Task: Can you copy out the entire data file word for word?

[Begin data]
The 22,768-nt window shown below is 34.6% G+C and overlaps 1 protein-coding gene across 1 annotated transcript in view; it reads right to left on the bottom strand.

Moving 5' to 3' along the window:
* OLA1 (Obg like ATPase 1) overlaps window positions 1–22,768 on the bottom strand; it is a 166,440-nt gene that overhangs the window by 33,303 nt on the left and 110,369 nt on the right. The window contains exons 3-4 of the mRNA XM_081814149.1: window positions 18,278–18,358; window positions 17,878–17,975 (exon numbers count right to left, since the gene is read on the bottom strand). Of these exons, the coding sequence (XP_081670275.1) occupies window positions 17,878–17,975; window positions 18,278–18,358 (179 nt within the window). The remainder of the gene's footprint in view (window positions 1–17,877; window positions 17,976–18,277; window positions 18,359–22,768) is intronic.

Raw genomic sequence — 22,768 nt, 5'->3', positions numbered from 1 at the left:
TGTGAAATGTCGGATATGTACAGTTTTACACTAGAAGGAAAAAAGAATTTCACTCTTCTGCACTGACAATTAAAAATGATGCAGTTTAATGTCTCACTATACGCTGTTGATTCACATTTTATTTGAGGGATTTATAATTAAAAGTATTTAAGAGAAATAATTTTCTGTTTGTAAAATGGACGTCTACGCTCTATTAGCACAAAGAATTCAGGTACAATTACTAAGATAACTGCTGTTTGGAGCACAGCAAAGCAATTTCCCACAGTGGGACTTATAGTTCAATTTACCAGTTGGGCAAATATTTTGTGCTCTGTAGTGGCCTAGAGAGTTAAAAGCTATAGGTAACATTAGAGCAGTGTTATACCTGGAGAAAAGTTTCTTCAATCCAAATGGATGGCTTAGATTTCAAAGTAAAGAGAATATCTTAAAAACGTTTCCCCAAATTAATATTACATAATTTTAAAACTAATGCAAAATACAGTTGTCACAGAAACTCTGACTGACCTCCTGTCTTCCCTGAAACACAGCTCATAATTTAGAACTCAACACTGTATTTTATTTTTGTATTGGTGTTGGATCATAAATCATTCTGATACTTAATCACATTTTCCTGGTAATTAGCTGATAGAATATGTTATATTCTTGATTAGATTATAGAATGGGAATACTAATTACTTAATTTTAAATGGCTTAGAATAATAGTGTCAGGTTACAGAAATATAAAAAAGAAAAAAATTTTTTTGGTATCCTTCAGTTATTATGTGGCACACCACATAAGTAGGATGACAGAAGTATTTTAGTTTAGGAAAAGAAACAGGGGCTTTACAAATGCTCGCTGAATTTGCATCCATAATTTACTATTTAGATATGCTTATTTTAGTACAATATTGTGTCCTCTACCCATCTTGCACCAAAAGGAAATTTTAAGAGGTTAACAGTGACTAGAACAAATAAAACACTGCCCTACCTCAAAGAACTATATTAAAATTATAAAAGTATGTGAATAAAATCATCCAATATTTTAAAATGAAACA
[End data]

The 22,768-nt window shown below is 34.6% G+C and overlaps 1 protein-coding gene across 1 annotated transcript in view; it reads right to left on the bottom strand.

Moving 5' to 3' along the window:
* OLA1 (Obg like ATPase 1) overlaps window positions 1–22,768 on the bottom strand; it is a 166,440-nt gene that overhangs the window by 33,303 nt on the left and 110,369 nt on the right. The window contains exons 3-4 of the mRNA XM_081814149.1: window positions 18,278–18,358; window positions 17,878–17,975 (exon numbers count right to left, since the gene is read on the bottom strand). Of these exons, the coding sequence (XP_081670275.1) occupies window positions 17,878–17,975; window positions 18,278–18,358 (179 nt within the window). The remainder of the gene's footprint in view (window positions 1–17,877; window positions 17,976–18,277; window positions 18,359–22,768) is intronic.

Raw genomic sequence — 22,768 nt, 5'->3', positions numbered from 1 at the left:
TGTGAAATGTCGGATATGTACAGTTTTACACTAGAAGGAAAAAAGAATTTCACTCTTCTGCACTGACAATTAAAAATGATGCAGTTTAATGTCTCACTATACGCTGTTGATTCACATTTTATTTGAGGGATTTATAATTAAAAGTATTTAAGAGAAATAATTTTCTGTTTGTAAAATGGACGTCTACGCTCTATTAGCACAAAGAATTCAGGTACAATTACTAAGATAACTGCTGTTTGGAGCACAGCAAAGCAATTTCCCACAGTGGGACTTATAGTTCAATTTACCAGTTGGGCAAATATTTTGTGCTCTGTAGTGGCCTAGAGAGTTAAAAGCTATAGGTAACATTAGAGCAGTGTTATACCTGGAGAAAAGTTTCTTCAATCCAAATGGATGGCTTAGATTTCAAAGTAAAGAGAATATCTTAAAAACGTTTCCCCAAATTAATATTACATAATTTTAAAACTAATGCAAAATACAGTTGTCACAGAAACTCTGACTGACCTCCTGTCTTCCCTGAAACACAGCTCATAATTTAGAACTCAACACTGTATTTTATTTTTGTATTGGTGTTGGATCATAAATCATTCTGATACTTAATCACATTTTCCTGGTAATTAGCTGATAGAATATGTTATATTCTTGATTAGATTATAGAATGGGAATACTAATTACTTAATTTTAAATGGCTTAGAATAATAGTGTCAGGTTACAGAAATATAAAAAAGAAAAAAATTTTTTTGGTATCCTTCAGTTATTATGTGGCACACCACATAAGTAGGATGACAGAAGTATTTTAGTTTAGGAAAAGAAACAGGGGCTTTACAAATGCTCGCTGAATTTGCATCCATAATTTACTATTTAGATATGCTTATTTTAGTACAATATTGTGTCCTCTACCCATCTTGCACCAAAAGGAAATTTTAAGAGGTTAACAGTGACTAGAACAAATAAAACACTGCCCTACCTCAAAGAACTATATTAAAATTATAAAAGTATGTGAATAAAATCATCCAATATTTTAAAATGAAACA